I'm one of those guilty parties who frequently ask this type of question in interviews. (For the record, I also ask similar questions about their "favorite project.") The reason I ask is that it's something we frequently do around here. We get design engineers from all sides of an interface, someone from systems engineering, someone from test, and someone with some knowledge of customer use cases for the feature. We stand around a whiteboard and say, "Okay, how are we going to build this thing?" Often you know very little about the new feature at that point and are only there because of your expertise in your part of the system, but you are still expected to contribute productively. It's not just a hypothetical academic exercise.
As far as what kind of answers I expect, take for example, designing a system to download new firmware from a server, through 20 embedded line cards in a central office to upgrade 5000 set top boxes in the field at once. Assume there is very little spare capacity on the link between the server and the line cards.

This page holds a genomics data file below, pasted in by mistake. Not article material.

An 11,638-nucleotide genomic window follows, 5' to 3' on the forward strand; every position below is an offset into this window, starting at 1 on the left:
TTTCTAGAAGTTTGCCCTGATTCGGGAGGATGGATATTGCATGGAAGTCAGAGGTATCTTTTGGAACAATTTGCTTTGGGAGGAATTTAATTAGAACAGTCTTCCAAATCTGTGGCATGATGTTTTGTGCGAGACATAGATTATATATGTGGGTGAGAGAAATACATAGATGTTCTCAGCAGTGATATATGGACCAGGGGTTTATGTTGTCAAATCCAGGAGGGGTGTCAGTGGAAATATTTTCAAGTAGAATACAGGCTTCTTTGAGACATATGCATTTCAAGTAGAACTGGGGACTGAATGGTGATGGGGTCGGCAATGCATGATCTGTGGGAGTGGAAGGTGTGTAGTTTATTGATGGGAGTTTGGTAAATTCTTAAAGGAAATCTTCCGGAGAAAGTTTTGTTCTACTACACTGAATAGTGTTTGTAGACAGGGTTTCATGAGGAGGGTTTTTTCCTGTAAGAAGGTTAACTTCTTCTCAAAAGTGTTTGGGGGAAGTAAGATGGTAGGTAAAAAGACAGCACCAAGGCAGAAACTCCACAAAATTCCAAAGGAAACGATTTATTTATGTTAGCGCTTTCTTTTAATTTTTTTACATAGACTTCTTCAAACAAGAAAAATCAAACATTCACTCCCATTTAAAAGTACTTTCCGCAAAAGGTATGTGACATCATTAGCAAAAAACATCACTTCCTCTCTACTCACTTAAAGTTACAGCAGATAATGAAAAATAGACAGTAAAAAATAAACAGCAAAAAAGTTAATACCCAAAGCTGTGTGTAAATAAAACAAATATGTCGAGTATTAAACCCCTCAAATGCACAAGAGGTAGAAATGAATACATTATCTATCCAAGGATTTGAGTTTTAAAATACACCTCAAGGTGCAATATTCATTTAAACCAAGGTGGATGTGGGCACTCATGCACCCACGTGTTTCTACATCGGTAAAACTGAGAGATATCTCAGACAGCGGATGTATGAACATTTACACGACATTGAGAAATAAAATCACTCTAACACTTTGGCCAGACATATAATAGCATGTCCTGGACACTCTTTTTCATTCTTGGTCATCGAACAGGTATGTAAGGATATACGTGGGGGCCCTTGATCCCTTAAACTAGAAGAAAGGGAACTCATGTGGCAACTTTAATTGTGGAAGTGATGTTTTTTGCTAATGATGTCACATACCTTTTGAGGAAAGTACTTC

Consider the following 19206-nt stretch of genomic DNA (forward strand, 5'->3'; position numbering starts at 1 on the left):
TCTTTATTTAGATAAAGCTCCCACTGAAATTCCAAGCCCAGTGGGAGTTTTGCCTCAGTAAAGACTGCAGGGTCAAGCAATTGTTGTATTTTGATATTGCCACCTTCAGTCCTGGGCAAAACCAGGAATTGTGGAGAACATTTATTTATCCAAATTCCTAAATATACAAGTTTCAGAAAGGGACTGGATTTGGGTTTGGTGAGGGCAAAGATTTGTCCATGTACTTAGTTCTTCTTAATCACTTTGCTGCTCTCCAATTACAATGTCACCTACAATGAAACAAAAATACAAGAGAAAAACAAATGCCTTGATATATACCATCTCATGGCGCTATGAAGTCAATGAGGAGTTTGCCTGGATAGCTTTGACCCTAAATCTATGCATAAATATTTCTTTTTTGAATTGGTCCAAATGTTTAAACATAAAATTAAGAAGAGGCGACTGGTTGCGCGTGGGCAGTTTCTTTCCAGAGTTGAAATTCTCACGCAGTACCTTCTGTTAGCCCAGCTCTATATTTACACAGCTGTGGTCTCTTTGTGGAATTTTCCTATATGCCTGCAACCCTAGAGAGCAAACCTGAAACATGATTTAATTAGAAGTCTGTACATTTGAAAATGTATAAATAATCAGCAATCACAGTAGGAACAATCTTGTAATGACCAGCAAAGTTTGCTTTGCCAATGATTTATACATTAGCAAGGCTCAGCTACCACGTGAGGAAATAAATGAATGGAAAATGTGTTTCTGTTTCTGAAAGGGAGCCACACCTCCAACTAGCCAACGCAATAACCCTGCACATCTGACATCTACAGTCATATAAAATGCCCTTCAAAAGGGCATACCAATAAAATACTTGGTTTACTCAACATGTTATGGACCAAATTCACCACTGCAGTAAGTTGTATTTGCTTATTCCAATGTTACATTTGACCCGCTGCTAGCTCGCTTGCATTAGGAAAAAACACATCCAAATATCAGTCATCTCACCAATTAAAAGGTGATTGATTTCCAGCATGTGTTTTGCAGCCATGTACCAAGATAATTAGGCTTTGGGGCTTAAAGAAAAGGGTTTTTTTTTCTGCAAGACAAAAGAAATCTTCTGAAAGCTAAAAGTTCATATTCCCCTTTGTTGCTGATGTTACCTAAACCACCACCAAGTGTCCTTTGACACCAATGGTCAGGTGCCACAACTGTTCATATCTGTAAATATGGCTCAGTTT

Um, I would probably use ethernet or something like that.
How large an image are we talking about? [Around 7 MB.] Well, you'd want to make sure service wasn't affected during the download. You'd need extra flash or RAM to store two images at once. You'd probably want to cache the image on your line cards in order to avoid downloading the same image over and over from the server. Being embedded, your line cards probably have limited CPU themselves, so you might need to serialize the downloads in order to leave enough capacity for service. You'd want some way to verify the image was good and fall back to the old version if it didn't work. You'd need some way to retry a few times and report errors to a human if the upgrade fails. If you have different brands of set top boxes, you'd need some kind of way to identify which image you need to send it.
Those are almost word for word transcriptions of two different candidates. Most candidates are somewhere in between, but usually get there in the end with a little prompting, which is perfectly okay. We're not looking for the next Einstein here, just an indication that you can actually reason intelligently about the kinds of problems we work on every day.